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General On the subject of Hobgoblins

Kobold Avenger

Adventurer
Hobgoblins might have a bit of an identity issue in D&D as in many ways they're sort of "Organized Orcs" in many interpretations. And while I certainly go with the idea that they're just another offshoot of the Goblinoid races which are quite genetically adaptable given the number of various Goblin subraces including Blue, Koalinth, Bugbears, Dekanter, Nilbogs, Bakemono and so on, I feel that many other people probably have Hobgoblins as a hybrid race like half-Goblin half-Human or Orc. So in many ways it comes down to if Humans are this, and Orcs are that, than what are Hobgoblins?
 

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Minigiant

Legend
Supporter
In my home setting, I use Hobgoblins as a fey descendant race like Elves. Their dark reflection. Elves are the beautiful side of fey-men made humaniods. Hobgoblins are the dark side. Summer to Winter.

In more generic world, I see Hobgoblins as goblins with the base cowardice stripped out and it explained as it because they are man sized. Hobgoblins are what goblins would be if they were bigger and stronger. Their inner selves would turn orderly and martial if they were able to fight threats head on and not rely on sneakiness.
 


Mercurius

Legend
Yes, Klingons, but more Law oriented.

Alternately, hobgoblins could either consider themselves "true" goblins, of which goblins are the degenerated form, or they were genetically modified goblins from some past empire. Lots of ways to "lore it up."
 

Stormonu

Legend
Until 4E, I didn't even have a use for hobgoblins and just used goblins & orcs.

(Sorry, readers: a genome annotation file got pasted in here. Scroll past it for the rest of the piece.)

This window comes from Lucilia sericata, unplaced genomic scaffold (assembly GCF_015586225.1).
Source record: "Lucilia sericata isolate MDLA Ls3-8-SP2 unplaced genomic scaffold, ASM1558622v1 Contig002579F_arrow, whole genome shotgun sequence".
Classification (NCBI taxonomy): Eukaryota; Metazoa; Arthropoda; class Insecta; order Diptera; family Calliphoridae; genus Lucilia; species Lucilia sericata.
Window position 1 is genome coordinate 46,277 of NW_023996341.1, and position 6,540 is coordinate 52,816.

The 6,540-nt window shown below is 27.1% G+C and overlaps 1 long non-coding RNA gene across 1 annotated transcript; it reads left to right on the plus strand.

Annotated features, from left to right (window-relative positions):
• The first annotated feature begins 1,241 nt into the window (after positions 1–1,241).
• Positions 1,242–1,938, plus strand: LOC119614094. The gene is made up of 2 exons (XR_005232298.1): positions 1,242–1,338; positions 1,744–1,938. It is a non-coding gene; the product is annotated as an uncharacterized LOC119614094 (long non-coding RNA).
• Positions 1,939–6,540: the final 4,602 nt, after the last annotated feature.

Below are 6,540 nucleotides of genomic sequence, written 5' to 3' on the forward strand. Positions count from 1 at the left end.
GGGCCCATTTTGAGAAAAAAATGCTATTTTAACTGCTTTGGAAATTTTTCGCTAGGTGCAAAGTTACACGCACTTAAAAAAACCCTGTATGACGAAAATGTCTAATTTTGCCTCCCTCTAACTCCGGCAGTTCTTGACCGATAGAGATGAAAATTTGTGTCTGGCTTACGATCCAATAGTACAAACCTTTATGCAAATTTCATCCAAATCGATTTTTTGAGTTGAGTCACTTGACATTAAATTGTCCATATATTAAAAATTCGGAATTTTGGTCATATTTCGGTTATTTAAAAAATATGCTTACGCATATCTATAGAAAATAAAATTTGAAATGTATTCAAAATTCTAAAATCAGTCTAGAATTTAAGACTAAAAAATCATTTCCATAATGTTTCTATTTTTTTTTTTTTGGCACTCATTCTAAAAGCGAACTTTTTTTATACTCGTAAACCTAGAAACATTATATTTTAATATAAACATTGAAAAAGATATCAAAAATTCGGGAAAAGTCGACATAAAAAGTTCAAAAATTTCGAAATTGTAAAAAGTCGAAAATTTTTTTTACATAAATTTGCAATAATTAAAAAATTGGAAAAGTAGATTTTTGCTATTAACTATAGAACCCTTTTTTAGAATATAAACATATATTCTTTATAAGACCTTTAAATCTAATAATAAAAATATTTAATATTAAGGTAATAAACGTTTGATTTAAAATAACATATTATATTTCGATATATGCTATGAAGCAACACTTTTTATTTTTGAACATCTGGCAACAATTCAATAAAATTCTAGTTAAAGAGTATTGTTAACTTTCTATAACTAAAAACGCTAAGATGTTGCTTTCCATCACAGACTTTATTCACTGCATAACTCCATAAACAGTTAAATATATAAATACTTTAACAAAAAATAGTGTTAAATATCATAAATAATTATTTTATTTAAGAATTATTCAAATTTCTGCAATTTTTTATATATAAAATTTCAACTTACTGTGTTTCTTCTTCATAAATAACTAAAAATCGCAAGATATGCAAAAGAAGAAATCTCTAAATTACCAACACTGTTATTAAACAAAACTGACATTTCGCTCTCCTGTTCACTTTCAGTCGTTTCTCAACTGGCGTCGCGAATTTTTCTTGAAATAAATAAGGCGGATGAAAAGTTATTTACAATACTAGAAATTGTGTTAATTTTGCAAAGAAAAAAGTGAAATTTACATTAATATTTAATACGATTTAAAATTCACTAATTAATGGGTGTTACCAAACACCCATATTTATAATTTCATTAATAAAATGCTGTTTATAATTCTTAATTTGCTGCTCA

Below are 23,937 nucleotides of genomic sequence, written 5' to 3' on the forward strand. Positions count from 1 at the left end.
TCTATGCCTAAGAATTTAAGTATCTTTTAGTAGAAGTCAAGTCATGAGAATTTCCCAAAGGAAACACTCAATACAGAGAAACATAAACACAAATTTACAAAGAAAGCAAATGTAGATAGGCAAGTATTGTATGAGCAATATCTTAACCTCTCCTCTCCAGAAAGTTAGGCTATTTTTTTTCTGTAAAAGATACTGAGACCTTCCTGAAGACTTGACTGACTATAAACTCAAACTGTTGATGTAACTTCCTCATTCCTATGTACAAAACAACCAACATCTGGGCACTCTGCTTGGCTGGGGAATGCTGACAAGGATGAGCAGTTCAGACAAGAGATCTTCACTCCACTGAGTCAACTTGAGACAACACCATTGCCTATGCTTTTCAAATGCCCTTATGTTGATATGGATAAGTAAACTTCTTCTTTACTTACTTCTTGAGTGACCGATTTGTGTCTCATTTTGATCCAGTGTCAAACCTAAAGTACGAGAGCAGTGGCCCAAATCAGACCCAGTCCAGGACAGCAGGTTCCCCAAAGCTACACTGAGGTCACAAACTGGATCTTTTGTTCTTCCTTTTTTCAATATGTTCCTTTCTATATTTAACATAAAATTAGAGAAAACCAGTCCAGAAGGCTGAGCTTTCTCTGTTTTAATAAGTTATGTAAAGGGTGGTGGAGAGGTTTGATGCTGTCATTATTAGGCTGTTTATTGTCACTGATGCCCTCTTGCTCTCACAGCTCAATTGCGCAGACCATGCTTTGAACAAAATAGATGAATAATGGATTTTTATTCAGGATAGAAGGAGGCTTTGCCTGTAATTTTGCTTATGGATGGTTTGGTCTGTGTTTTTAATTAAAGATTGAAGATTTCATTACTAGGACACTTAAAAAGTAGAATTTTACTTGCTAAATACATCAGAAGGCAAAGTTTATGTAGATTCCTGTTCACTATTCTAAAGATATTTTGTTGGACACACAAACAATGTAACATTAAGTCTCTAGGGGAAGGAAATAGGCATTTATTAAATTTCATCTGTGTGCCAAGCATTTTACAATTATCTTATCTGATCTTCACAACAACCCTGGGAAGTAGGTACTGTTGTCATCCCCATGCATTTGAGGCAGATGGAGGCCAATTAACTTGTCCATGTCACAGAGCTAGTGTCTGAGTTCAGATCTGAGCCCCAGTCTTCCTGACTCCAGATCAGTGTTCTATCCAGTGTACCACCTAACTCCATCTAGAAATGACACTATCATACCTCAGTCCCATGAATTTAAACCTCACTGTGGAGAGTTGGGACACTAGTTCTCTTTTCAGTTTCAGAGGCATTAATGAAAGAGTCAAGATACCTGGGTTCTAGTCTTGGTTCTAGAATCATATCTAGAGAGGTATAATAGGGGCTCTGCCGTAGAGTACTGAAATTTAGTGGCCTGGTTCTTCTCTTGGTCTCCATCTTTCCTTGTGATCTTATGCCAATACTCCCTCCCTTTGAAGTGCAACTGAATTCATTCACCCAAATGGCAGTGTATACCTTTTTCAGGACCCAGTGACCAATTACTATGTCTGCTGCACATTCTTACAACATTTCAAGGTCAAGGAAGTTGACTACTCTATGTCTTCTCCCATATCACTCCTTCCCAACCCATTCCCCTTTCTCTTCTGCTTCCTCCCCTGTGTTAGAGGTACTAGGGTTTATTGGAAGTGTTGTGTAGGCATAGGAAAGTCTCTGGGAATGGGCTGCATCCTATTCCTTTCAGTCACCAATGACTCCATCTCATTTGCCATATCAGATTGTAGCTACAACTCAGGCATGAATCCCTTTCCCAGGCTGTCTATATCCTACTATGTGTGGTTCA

However, I feel recent editions have done a good job of making them feel different - goblins have a lot of Pictish warrior in my eyes to hobgoblin's Roman Centurion and orc's Nordic raider/Germanic berserker stereotype.
 

Tonguez

A suffusion of yellow
They’re organized Orcs

imc Goblins are amphibians and scavengers who evolved in the swamp and later moved into the sewers of larger cities. I also used the GURPS idea that Goblin tadpoles adapt according to their environment. Most are the small, sneaky scavengers. However some grow bigger to Hob and even Ogre* size, but generally they are too few to organise their own society and thus though Hobgoblins might be encountered they will be one or two bullying the seething mass of riotous goblins

Bugbears imc are beastmen NOT goblins
 

Until 4E, I didn't even have a use for hobgoblins and just used goblins & orcs.

However, I feel recent editions have done a good job of making them feel different - goblins have a lot of Pictish warrior in my eyes to hobgoblin's Roman Centurion and orc's Nordic raider/Germanic berserker stereotype.
Wow... I felt exactly the same. When they gave them a martial theme I jumped in that wagon with both feet. I started to play them a lot more intelligently and tactically oriented and guess what? My players are more afraid of 10 hobgoblins than they are of 10 orcs now.
 


Charlaquin

Goblin Queen
I’ve never been a fan of the weird militarism associated with D&D hobgoblins. It makes them feel distinctly un-goblinlike to me. I prefer to interpret their “leadership” as bullying.
 


aco175

Legend
A lot of my games do not have orcs in the home region as the PCs. I always liked the goblin, hobgoblin, bugbear mix to provide a range of levels for the PCs to fight. I find it hard to justify so many groups of races living in the same area competing for resources. The orcs were pushed out to another region. Things change in the campaign when the PCs need to venture to the other side of the mountain and meet them for the first time.